The Fax (Facts) Bomb event at SF Arts Commission gallery was great. I researched and presented 19 Fax Facts beginning with the rise in popularity of the fax machine in the 1980s and traveling through the invention and subsequent use of cell phones, personal camcorders, and social media websites to protest the government and attempt to hold law enforcement accountable while the government and law enforcement uses these same technologies for surveillance of citizens. Audience members kick-started each segment by reading out loud the fact card they were given and contributed with their own questions, experiences and opinions along the way.
The event also included a presentation by Christian L. Frock who spoke about the use of secondary protest strategies via social media and internet platforms during the detainment of Chinese artist and activst Ai Wei Wei in April 2011. Diana Block gave the closing comments on technology and surveillance by telling her story of discovering an FBI bug in her car and the subsequent years she and other activists spent living underground to evade arrests for their solidarity work with the Black Power and the Puerto Rican Independence Movement.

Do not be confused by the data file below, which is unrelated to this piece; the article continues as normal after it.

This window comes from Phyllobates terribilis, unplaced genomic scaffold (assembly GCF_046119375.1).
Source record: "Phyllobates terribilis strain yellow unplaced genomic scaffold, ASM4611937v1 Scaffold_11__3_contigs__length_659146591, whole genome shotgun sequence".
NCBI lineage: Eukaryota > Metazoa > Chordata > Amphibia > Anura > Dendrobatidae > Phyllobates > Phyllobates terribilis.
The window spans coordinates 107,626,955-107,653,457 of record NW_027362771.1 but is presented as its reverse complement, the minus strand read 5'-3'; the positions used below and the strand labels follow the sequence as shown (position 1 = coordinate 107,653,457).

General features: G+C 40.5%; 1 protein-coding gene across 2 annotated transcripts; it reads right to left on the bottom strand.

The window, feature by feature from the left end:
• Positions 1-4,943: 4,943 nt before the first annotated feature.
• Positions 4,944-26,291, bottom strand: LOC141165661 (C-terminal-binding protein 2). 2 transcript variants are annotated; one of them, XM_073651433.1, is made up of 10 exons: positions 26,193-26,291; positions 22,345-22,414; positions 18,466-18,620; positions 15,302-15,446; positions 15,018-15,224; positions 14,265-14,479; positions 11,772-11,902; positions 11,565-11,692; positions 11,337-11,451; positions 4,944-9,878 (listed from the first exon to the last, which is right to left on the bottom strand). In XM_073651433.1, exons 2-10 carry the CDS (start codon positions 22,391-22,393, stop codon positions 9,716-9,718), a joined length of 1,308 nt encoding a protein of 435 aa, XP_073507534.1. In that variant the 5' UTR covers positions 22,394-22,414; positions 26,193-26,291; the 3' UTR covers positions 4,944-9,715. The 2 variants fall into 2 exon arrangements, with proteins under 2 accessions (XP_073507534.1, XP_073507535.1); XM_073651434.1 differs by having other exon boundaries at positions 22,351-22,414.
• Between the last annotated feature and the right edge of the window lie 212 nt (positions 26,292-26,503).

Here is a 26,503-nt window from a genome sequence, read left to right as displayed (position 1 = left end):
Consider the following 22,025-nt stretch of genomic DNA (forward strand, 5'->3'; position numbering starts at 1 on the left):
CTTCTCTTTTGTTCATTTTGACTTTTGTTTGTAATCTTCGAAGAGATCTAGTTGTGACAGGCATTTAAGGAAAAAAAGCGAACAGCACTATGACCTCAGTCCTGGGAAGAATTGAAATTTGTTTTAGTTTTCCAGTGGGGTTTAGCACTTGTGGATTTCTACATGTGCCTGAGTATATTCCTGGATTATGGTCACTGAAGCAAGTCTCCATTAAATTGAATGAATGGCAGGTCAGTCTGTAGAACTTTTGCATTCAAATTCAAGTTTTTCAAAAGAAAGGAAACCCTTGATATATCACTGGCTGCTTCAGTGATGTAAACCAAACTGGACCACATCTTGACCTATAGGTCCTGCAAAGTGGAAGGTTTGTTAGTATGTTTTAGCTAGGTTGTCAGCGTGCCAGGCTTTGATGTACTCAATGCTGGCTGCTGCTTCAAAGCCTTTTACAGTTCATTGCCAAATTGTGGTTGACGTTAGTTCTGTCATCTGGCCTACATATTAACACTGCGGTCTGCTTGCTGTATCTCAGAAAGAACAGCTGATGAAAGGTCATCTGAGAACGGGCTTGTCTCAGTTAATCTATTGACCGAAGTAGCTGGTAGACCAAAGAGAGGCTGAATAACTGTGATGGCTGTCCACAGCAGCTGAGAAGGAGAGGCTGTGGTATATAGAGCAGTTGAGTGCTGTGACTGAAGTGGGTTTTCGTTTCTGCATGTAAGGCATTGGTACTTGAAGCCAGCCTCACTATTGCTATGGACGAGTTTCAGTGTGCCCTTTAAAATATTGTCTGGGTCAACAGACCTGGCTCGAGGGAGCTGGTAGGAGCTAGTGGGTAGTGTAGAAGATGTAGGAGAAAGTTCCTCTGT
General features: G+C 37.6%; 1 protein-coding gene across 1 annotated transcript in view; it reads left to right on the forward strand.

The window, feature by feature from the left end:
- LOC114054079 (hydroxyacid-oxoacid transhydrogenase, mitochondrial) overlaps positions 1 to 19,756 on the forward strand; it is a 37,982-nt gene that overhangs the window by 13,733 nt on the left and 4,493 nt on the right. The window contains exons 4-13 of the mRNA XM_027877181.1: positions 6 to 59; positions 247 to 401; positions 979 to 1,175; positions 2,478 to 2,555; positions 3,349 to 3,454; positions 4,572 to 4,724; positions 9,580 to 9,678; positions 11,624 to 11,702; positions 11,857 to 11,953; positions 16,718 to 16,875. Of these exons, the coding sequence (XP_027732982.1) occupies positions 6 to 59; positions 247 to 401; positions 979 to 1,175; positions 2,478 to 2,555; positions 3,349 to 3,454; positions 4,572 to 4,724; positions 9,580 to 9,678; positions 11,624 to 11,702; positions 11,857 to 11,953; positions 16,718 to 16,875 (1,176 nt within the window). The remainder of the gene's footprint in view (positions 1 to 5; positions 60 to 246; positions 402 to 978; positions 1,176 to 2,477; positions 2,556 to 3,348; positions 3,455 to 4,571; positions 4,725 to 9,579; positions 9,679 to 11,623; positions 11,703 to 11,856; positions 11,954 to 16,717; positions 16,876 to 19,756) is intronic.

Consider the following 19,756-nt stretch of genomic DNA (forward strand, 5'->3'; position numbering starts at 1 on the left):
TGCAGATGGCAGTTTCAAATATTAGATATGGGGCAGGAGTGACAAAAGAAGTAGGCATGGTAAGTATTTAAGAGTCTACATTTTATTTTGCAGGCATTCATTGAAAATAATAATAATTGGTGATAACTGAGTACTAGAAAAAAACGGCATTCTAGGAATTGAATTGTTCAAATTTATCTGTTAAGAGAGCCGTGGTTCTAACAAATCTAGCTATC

There was a lively conversation after the slideshow about using the rhetoric of the law when discussing government infringement on privacy, younger generations and the relationship to technology, strategies for defending oneself against surveillance. Audience members were also invited to respond in writing to the following questions: what is your first memory of technology and protest/civic engagement? How do you use or abstain from using technology?
Thank you to SF Arts Commission Gallery, everyone who shared their knowledge and experience and came to the event.